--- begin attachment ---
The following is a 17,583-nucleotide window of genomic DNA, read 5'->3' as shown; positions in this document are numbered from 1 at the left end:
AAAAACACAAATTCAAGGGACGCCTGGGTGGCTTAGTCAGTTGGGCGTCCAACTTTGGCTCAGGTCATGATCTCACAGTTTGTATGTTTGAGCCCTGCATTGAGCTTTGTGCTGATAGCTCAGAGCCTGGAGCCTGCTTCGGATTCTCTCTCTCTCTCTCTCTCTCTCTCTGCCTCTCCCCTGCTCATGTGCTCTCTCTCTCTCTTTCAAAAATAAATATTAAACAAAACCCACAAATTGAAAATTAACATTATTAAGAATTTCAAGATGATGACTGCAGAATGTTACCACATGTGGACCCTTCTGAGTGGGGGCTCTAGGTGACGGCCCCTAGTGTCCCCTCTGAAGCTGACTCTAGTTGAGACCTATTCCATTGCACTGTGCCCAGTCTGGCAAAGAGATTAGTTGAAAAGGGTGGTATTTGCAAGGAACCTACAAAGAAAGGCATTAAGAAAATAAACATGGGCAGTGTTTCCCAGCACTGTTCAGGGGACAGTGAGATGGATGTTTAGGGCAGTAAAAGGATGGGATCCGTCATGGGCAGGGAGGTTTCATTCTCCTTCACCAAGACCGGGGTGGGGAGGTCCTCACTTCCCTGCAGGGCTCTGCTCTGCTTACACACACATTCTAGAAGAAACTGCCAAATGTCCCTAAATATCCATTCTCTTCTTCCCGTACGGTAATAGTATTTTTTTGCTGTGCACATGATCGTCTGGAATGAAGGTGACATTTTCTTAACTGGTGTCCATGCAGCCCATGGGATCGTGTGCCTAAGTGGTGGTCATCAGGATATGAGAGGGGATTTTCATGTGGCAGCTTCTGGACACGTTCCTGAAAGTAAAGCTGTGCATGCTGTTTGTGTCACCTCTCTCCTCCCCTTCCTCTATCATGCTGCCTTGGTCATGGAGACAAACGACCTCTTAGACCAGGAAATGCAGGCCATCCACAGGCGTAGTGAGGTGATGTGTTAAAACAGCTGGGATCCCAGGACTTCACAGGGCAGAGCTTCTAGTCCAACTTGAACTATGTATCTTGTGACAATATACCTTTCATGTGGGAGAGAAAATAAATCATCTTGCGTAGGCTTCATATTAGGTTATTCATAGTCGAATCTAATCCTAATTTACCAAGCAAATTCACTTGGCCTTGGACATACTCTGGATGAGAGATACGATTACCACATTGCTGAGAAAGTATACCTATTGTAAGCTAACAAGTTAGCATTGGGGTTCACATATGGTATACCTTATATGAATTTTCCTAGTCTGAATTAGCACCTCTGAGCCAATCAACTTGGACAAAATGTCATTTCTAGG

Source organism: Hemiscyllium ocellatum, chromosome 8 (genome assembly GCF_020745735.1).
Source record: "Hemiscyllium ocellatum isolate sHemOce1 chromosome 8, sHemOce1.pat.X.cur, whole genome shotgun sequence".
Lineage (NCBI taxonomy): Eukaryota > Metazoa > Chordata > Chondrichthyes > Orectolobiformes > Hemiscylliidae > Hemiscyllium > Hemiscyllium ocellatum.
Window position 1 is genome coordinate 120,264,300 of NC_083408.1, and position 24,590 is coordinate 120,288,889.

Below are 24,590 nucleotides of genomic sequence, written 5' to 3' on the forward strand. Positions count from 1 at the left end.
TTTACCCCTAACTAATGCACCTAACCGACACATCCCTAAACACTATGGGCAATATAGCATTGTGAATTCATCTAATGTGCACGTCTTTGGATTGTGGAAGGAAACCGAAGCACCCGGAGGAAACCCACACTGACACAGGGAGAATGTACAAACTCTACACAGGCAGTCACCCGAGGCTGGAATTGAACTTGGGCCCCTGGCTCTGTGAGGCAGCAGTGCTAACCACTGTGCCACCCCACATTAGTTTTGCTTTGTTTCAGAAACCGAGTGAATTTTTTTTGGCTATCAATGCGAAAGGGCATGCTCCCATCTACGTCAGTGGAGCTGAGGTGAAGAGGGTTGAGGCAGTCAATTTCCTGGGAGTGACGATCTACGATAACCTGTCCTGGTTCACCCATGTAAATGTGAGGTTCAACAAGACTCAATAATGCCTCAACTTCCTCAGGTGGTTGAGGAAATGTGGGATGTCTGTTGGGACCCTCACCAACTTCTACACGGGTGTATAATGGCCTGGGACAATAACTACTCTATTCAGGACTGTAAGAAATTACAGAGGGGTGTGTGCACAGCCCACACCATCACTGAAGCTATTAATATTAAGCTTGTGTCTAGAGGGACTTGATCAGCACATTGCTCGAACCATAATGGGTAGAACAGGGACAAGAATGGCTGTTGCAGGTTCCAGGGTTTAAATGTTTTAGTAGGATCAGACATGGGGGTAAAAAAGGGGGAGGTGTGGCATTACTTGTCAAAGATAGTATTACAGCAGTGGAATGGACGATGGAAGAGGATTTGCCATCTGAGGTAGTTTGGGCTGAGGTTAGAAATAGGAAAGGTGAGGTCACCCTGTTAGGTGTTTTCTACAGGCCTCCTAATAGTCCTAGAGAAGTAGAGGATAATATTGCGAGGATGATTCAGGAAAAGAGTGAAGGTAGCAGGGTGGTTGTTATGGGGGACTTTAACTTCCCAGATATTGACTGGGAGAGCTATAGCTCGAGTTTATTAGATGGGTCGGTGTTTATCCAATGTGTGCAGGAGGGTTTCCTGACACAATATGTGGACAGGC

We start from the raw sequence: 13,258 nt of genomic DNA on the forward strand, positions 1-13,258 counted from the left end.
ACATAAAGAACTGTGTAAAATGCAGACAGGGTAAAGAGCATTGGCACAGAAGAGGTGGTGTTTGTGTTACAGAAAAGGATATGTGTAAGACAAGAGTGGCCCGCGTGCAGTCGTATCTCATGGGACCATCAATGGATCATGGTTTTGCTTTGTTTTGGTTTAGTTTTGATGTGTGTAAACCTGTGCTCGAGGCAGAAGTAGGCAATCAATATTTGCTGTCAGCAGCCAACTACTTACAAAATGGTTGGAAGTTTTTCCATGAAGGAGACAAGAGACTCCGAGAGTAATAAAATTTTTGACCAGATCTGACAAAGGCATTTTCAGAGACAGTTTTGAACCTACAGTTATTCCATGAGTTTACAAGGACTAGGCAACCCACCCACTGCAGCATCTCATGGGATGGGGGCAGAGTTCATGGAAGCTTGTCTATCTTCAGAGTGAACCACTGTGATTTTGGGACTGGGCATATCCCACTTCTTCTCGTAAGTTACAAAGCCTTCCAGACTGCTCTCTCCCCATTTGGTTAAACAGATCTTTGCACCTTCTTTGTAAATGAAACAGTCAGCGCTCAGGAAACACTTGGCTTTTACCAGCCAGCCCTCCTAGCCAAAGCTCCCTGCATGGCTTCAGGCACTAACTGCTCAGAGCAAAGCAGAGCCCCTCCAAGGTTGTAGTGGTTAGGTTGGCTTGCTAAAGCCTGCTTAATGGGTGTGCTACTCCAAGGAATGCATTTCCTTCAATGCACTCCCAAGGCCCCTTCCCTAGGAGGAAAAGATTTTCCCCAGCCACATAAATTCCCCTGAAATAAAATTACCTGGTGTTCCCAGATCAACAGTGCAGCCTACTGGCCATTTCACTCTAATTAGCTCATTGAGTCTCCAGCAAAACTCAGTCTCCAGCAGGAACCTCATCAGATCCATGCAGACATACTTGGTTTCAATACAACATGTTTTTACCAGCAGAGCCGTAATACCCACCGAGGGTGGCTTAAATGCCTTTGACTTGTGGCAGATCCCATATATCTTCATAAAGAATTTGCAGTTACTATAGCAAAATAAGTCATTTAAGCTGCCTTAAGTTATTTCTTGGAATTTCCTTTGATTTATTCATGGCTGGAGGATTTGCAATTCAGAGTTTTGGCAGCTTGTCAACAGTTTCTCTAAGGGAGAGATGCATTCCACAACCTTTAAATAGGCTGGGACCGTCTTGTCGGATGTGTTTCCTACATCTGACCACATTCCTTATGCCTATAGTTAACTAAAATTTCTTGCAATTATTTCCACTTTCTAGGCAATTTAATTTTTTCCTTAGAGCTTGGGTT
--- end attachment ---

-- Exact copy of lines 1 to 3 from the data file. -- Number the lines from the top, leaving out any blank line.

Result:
The following is a 17,583-nucleotide window of genomic DNA, read 5'->3' as shown; positions in this document are numbered from 1 at the left end:
AAAAACACAAATTCAAGGGACGCCTGGGTGGCTTAGTCAGTTGGGCGTCCAACTTTGGCTCAGGTCATGATCTCACAGTTTGTATGTTTGAGCCCTGCATTGAGCTTTGTGCTGATAGCTCAGAGCCTGGAGCCTGCTTCGGATTCTCTCTCTCTCTCTCTCTCTCTCTCTGCCTCTCCCCTGCTCATGTGCTCTCTCTCTCTCTTTCAAAAATAAATATTAAACAAAACCCACAAATTGAAAATTAACATTATTAAGAATTTCAAGATGATGACTGCAGAATGTTACCACATGTGGACCCTTCTGAGTGGGGGCTCTAGGTGACGGCCCCTAGTGTCCCCTCTGAAGCTGACTCTAGTTGAGACCTATTCCATTGCACTGTGCCCAGTCTGGCAAAGAGATTAGTTGAAAAGGGTGGTATTTGCAAGGAACCTACAAAGAAAGGCATTAAGAAAATAAACATGGGCAGTGTTTCCCAGCACTGTTCAGGGGACAGTGAGATGGATGTTTAGGGCAGTAAAAGGATGGGATCCGTCATGGGCAGGGAGGTTTCATTCTCCTTCACCAAGACCGGGGTGGGGAGGTCCTCACTTCCCTGCAGGGCTCTGCTCTGCTTACACACACATTCTAGAAGAAACTGCCAAATGTCCCTAAATATCCATTCTCTTCTTCCCGTACGGTAATAGTATTTTTTTGCTGTGCACATGATCGTCTGGAATGAAGGTGACATTTTCTTAACTGGTGTCCATGCAGCCCATGGGATCGTGTGCCTAAGTGGTGGTCATCAGGATATGAGAGGGGATTTTCATGTGGCAGCTTCTGGACACGTTCCTGAAAGTAAAGCTGTGCATGCTGTTTGTGTCACCTCTCTCCTCCCCTTCCTCTATCATGCTGCCTTGGTCATGGAGACAAACGACCTCTTAGACCAGGAAATGCAGGCCATCCACAGGCGTAGTGAGGTGATGTGTTAAAACAGCTGGGATCCCAGGACTTCACAGGGCAGAGCTTCTAGTCCAACTTGAACTATGTATCTTGTGACAATATACCTTTCATGTGGGAGAGAAAATAAATCATCTTGCGTAGGCTTCATATTAGGTTATTCATAGTCGAATCTAATCCTAATTTACCAAGCAAATTCACTTGGCCTTGGACATACTCTGGATGAGAGATACGATTACCACATTGCTGAGAAAGTATACCTATTGTAAGCTAACAAGTTAGCATTGGGGTTCACATATGGTATACCTTATATGAATTTTCCTAGTCTGAATTAGCACCTCTGAGCCAATCAACTTGGACAAAATGTCATTTCTAGG

Source organism: Hemiscyllium ocellatum, chromosome 8 (genome assembly GCF_020745735.1).